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Business

Investor appetite continues for Indian unicorns

November and December promise to witness a flurry of Indian unicorns heading to equity markets as the benchmark index Sensex is near its all time high. (Photo by Punit PARANJPE / AFP via Getty Images)

By: Chandrashekar Bhat

THE initial public offering (IPO) of Indian e-commerce unicorn Nykaa has been subscribed 82 times, indicating the continued investor appetite for new-age companies. Its subscription number surpassed that of food delivery firm Zomato – the first Indian unicorn to float on bourses – which was subscribed 38 times in June this year. Currently trading at Rs 132 (£1.29) on the Bombay Stock Exchange, Zomato increased the investor wealth by more than 70 per cent from its issue price of Rs 76 (75p).

Mumbai-based Nykaa, founded by woman entrepreneur Falguni Nayar, sells beauty, wellness and fashion products and is among the latest Indian unicorns to tap the flourishing capital market.

A unicorn is a private company valued at $1 billion or more and it loses the status if it is acquired by another company or goes public.

Nykaa shares are offered in the price band of Rs 1085-1125 (£10.6-11). At the upper end of the range, the firm is valued at $7 bn (£5.2 bn).

November and December promise to witness a flurry of unicorns hitting the primary market to raise funds. While the IPO of Gurugram-based insurance aggregator Policybazaar opened on Monday (1), digital payments heavyweight Paytm’s shares will open for subscription from November 8. Oyo Rooms has already approached the market regulator for an IPO, while e-commerce logistics startup Delhivery and online pharmacy platform PharmEasy are expected to follow suit soon.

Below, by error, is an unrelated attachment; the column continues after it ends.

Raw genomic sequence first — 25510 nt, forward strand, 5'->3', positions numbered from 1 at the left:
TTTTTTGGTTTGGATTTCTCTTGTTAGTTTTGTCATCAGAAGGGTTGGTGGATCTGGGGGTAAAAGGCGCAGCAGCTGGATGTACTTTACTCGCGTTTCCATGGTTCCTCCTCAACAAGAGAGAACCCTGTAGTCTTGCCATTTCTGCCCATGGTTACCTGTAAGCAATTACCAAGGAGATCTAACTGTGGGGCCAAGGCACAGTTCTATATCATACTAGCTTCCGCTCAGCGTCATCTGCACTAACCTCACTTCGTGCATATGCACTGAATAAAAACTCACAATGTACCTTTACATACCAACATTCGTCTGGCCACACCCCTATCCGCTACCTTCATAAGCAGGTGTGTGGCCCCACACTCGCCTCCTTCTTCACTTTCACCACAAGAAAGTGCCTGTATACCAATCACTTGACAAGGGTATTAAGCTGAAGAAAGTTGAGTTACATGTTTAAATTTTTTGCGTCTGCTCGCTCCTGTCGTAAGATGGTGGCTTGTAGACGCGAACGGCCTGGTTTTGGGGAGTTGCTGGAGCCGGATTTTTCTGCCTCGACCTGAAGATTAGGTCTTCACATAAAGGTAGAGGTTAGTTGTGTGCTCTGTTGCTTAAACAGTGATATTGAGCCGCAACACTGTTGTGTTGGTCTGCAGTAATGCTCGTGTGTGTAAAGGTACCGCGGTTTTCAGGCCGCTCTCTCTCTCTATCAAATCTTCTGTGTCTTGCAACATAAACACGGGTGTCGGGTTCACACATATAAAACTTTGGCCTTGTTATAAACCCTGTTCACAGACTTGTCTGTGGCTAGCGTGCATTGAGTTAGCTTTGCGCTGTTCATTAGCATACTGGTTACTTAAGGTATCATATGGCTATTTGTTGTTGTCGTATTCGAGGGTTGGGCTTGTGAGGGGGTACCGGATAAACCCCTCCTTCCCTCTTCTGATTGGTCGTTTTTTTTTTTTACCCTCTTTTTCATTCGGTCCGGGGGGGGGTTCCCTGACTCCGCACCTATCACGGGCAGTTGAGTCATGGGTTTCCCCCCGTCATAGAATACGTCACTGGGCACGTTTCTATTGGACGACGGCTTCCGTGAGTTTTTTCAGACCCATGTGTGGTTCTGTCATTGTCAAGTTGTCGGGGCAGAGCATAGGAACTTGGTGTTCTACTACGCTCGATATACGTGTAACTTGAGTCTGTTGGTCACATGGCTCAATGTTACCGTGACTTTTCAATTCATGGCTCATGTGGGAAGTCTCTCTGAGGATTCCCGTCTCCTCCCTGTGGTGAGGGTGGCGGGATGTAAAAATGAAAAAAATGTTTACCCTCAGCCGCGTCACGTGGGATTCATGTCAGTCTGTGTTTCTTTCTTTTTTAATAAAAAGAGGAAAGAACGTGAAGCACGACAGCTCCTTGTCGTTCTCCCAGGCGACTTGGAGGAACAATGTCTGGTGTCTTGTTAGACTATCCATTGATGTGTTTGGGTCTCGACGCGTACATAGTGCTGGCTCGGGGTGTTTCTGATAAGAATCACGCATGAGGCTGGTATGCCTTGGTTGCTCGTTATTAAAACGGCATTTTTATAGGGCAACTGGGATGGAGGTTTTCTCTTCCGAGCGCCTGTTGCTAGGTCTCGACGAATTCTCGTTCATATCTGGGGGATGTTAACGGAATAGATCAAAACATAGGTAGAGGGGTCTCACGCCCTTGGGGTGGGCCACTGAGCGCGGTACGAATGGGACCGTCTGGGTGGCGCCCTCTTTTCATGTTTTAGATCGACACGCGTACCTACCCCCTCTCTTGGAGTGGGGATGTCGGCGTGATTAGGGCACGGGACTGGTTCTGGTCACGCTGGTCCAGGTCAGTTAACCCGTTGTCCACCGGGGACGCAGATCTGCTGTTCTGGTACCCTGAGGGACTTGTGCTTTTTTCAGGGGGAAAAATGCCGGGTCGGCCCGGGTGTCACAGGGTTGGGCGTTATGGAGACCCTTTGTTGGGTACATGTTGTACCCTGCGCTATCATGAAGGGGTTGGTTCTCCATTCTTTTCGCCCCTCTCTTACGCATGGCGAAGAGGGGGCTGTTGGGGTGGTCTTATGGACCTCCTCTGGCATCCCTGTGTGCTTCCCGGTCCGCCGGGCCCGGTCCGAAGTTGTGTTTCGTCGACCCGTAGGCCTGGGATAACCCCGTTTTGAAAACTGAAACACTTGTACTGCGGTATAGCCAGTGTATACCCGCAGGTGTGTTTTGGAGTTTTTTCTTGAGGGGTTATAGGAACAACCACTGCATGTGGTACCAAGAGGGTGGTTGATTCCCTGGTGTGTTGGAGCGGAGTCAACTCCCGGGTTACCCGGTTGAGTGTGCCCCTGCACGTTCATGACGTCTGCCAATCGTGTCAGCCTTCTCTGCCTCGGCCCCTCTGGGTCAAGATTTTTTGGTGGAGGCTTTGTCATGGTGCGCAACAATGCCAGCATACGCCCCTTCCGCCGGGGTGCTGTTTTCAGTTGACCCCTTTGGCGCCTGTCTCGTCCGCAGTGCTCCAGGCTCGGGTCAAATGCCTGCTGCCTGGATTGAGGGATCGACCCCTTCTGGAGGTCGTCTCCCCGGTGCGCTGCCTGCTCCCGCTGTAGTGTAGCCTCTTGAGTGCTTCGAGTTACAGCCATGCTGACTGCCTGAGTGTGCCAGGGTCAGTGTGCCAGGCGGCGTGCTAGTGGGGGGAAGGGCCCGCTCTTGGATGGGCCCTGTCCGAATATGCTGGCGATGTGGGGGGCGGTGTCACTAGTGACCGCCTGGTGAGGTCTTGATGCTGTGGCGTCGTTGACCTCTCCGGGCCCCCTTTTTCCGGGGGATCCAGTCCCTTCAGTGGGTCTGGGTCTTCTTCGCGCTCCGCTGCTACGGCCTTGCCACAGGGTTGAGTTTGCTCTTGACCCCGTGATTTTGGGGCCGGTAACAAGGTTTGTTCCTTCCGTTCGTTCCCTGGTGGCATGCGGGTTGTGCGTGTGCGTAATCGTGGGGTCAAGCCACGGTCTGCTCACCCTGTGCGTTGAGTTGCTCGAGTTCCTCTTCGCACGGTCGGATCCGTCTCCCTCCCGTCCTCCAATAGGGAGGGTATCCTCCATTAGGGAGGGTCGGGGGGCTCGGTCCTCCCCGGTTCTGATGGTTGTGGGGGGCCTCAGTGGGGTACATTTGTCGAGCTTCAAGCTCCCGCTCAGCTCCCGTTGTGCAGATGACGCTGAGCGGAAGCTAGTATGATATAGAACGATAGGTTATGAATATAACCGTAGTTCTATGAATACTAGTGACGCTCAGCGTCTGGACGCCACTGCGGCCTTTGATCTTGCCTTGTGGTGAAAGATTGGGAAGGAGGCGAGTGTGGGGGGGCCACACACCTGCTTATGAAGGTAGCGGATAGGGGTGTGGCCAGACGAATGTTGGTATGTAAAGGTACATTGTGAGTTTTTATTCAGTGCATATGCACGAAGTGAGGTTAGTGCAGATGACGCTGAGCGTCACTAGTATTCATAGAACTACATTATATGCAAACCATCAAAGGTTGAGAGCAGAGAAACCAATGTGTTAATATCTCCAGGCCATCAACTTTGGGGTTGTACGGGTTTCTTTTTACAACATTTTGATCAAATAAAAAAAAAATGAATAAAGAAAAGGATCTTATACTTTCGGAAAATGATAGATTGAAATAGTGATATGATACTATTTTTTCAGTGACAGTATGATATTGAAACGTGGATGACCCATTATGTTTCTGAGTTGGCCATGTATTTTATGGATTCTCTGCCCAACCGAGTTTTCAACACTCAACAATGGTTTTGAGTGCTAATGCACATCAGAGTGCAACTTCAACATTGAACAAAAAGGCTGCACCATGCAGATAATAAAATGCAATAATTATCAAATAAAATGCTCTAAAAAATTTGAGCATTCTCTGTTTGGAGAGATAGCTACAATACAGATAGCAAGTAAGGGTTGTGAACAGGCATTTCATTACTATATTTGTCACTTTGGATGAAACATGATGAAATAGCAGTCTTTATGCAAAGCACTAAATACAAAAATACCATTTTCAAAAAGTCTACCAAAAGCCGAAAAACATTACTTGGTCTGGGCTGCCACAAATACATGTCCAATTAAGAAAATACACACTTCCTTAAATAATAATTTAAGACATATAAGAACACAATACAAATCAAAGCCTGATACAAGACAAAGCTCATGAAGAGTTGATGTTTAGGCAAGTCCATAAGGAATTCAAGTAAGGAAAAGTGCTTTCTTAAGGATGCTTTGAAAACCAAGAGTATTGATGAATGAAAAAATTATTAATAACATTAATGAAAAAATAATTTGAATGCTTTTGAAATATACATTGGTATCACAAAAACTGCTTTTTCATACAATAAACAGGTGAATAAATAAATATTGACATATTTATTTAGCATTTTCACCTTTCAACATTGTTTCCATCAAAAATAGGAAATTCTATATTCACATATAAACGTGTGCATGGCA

The current year has seen an IPO frenzy.

From January to September, 72 new Indian companies, including unicorns, floated on exchanges. This accounted for 4.4 per cent of the total 1,635 IPOs globally during the period, a market research report said in October. Three more companies – including Nykaa and Policybazaar – have taken the IPO route after the publication of the report.

According to leading consultancy firm EY, Indian markets continue to reach new highs in the wake of strong global IPO market activity over the past few months. The strong momentum seems to continue with several companies planning their IPOs later this year, it said in its recent report.

“We have witnessed mega filings by new-age tech companies in recent times and the outlook is positive with several companies, considering India as their primary listing venue. Corporate earnings have been robust, except for sectors impacted by supply-side disruption or due to Covid-19. We expect the market activity to remain buoyant,” Sandip K Khetan, EY India financial accounting advisory services leader, said.

While unicorns head to bourses, India continues to produce new high-value startups. The country churned out 71 unicorns – including those now acquired by other companies Currently trading at Rs 132 or those that have gone public – since 2011 at an average of 7.1 per year. However, 2021 saw a massive surge in the number. Since the start of the year, 34 companies joined the elite club, according to Venture Intelligence data.

This means 47 per cent of all Indian unicorns attained the status in the first 10 months of the calendar year, a trend that shows investors are betting on the future of these companies, although some of them are not currently making profits.

Bengaluru is home to 13 companies that became unicorns this year, reaffirming the city’s reputation as the Silicon Valley of India. It is followed by Mumbai where nine of the new unicorns are based.

However, Credit Suisse estimates that there are 100 unicorns in India including those which are not formally recognised.

“Our research found 100 unicorns in India in a diverse set of industries, including technology and tech-enabled sectors, such as pharmaceuticals/biotech and consumer goods, benefiting from formalisation and accelerating digital adoption”, its report said earlier this year.

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